1. The fastest way to cause major damage to our new six gun is to pull the trigger of our Colt while the hammer is in the first safety notch, or in the second loading notch.
Let me explain
The first notch or click we hear when we cock the hammer back is called the safety notch. This name is misleading as this position in NOT very safe at all. A small blow to the hammer spur will quickly break the delicate hammer notch off, and can set off a live round if there’s one under the hammer, so be aware this position is NOT used as a safety, but if we pull the trigger from this same safety position it will also do the same thing, the result will be a broken hammer and an unsafe weapon, or maybe worse!

2. The second click we hear while cocking the hammer is the loading notch. We will have our Colt in this position a lot as this is the position we will use every time we load, unload or check our cylinder chambers during normal operation. The loading notch is no stronger than the safety notch we just spoke of, and can break off just as easily. By pulling the trigger in this position it will result in an expensive repair and an unsafe weapon that can discharge causing injury or death. So be careful not to pull the trigger in either of these two positions.

3. Next, we’ve all seen cylinders with that ugly ring scratched around the outside! Most think this is caused by a Colt that’s not in proper tune & time. In reality 90% of the time this ugly scar is the result of improper handling by an owner who isn’t aware of the correct handling etiquette.

4. To eliminate scarring your Colt with that damaging drag line on the cylinder is really very easy, here’s how. Whenever you have your hammer cocked back for any reason, whether in the safety notch or loading notch before you lower it down always, and I repeat ALWAYS cock the hammer fully to the rear or full cock position and while holding it with your thumb pull the trigger and let it down from the full cock position all the way forward to the frame. This way, while you are cocking the hammer all the way back the bolt will properly index and come up from the frame and contact the cylinder in the little approach cut-out next to the lock notch on the cylinder, instead of popping up on the cylinder halfway in between the notches and dragging an ugly line all the way to the next notch when you turn your cylinder to rotate it into battery. If your Peacemaker is properly timed, following these easy steps will allow you to shoot many thousands of rounds without ever scarring your cylinder with an ugly drag line.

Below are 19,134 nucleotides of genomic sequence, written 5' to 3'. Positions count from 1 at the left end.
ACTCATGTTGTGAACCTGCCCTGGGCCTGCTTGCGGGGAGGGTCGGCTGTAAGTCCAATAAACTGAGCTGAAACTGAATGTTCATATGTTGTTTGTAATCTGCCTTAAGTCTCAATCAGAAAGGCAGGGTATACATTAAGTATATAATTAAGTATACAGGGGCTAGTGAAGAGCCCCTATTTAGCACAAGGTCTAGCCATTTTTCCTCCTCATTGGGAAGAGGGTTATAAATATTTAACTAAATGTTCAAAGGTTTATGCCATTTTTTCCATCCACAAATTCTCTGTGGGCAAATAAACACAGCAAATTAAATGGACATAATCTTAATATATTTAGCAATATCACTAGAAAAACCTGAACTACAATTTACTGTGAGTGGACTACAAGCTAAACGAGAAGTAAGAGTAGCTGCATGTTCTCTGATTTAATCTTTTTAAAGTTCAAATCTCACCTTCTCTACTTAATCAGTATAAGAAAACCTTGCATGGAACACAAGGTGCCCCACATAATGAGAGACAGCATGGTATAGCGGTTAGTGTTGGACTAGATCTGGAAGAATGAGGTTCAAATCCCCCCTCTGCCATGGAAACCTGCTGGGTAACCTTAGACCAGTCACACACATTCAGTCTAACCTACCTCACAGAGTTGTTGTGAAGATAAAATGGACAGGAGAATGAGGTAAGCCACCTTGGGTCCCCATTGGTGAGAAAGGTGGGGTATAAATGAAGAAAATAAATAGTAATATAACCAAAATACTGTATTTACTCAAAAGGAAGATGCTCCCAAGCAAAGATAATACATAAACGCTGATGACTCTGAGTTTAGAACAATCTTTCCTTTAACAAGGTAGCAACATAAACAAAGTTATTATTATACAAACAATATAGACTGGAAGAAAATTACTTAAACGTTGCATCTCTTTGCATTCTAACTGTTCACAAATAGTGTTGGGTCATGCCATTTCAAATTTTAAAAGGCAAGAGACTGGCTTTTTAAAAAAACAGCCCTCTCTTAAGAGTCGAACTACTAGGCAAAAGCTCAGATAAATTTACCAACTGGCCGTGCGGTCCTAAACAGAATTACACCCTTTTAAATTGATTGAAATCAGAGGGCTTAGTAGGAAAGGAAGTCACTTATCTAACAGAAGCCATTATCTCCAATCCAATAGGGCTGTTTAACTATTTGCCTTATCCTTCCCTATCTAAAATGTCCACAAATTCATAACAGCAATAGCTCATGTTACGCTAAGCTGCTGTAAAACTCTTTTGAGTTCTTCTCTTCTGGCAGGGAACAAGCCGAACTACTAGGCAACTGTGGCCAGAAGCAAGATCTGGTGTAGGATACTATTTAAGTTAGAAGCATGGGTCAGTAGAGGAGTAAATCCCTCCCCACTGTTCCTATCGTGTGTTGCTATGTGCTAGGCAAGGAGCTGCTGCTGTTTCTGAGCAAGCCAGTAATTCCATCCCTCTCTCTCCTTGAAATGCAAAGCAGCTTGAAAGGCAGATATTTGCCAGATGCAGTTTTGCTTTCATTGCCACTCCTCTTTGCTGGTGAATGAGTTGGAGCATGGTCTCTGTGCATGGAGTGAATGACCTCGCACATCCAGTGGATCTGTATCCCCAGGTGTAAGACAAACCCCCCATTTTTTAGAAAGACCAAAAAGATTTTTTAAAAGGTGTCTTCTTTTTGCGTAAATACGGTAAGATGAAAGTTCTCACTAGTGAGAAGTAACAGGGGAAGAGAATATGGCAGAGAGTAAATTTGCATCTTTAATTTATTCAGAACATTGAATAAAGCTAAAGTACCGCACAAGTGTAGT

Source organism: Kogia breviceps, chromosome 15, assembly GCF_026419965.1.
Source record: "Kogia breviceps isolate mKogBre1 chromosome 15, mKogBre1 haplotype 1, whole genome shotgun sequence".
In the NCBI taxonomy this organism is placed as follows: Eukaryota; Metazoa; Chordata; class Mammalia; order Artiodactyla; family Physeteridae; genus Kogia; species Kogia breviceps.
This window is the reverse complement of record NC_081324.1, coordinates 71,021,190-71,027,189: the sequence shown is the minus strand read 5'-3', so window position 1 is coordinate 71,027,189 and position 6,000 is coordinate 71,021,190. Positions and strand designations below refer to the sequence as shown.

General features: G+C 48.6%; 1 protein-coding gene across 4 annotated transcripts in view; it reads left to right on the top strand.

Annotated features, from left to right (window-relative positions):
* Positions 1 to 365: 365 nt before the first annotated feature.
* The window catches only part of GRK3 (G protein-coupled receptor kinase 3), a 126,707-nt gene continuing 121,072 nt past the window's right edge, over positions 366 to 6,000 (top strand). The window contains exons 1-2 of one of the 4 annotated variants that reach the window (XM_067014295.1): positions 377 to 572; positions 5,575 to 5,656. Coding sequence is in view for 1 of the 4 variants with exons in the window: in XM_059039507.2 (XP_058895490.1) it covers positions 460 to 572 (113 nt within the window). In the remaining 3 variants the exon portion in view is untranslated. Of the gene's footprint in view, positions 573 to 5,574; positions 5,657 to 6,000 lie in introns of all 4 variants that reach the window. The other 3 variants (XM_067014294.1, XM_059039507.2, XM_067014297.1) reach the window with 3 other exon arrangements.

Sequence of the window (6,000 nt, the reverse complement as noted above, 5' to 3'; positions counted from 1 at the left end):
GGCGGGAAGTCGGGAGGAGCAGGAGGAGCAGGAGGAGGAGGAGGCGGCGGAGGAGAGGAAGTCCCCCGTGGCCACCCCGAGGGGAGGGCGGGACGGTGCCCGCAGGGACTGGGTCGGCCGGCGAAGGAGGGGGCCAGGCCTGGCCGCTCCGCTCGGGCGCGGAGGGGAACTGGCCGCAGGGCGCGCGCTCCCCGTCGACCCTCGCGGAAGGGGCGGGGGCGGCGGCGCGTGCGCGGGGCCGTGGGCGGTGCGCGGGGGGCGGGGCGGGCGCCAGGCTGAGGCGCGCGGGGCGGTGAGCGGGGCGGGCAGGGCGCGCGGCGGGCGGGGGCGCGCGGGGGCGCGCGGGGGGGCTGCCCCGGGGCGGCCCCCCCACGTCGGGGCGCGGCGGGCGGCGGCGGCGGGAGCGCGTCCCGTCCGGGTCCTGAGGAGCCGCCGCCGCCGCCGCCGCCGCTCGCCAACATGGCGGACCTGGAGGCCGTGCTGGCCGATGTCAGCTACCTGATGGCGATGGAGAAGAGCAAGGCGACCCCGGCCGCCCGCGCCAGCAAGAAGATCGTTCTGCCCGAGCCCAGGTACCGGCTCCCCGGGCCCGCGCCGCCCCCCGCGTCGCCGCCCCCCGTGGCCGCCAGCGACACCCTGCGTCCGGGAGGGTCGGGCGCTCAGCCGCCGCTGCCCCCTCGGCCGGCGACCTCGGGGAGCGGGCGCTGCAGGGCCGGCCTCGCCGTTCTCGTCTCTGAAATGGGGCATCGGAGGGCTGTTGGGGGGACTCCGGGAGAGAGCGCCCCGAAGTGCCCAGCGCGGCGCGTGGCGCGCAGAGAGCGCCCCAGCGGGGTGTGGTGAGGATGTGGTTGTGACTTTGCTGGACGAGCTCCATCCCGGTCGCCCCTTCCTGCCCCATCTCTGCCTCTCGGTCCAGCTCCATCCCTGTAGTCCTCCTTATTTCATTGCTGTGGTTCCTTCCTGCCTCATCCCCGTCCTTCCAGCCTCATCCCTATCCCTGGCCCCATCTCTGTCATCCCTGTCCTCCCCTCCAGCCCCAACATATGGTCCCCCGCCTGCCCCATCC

5. If when you cycle your Colt normally you find that your pistol is so far out of time that your bolt is popping up outside of the cylinder approach and causing a drag line on your cylinder don’t operate it until you can have a qualified gunsmith repair the problem.
By following these easy steps you can now shoot your prized Colt without worry that you will be carrying your Colt in an unsafe condition or causing expensive damage to your new Peacemaker.

Remember only point your pistol at what you want to shoot.

Happy Shooting!!!



1.) First, make sure your Colt is unloaded and in a safe condition.


2.) Check your pistol with the hammer down fully against the frame. The cylinder should be locked up tight with the locking bolt. (see photo A) Next, when you look at the right side of the gun, check the space between the rear of the cylinder and the frame. The firing pin should protrude from the frame approximately 50% across the gap between the frame and the cylinder. A little more or less will not matter as long as the firing pin is long enough to ignite the primer. (see photo B)

photo A

photo B


3.) Now cock the hammer back to the first click or notch. This is called the safety notch, (even though your Colt should never be considered safe in this position, and should never be carried as such). When the hammer is in this position the cylinder should still be locked tightly by the bolt. The firing pin should not be visible protruding across the gap between the frame and cylinder when viewed from the right side of the gun like it was earlier in the hammer down position. (see photo C)

photo C


4.) Then cock the hammer back to the 2nd click, or loading notch. (Beware, if you have a broken hammer notch on your Colt it may appear to function normally. When you apply light pressure to the trigger while the hammer is in the safety notch or loading notch, the hammer may fall and strike a loaded round in the chamber and unintentionally cause the gun to fire which can lead to accidental injury or death. If you have this condition, do not operate your Colt. Seek the services of a qualified gunsmith for repairs.) In the loading notch position, when you open the loading gate the cylinder will now rotate to load or unload your pistol.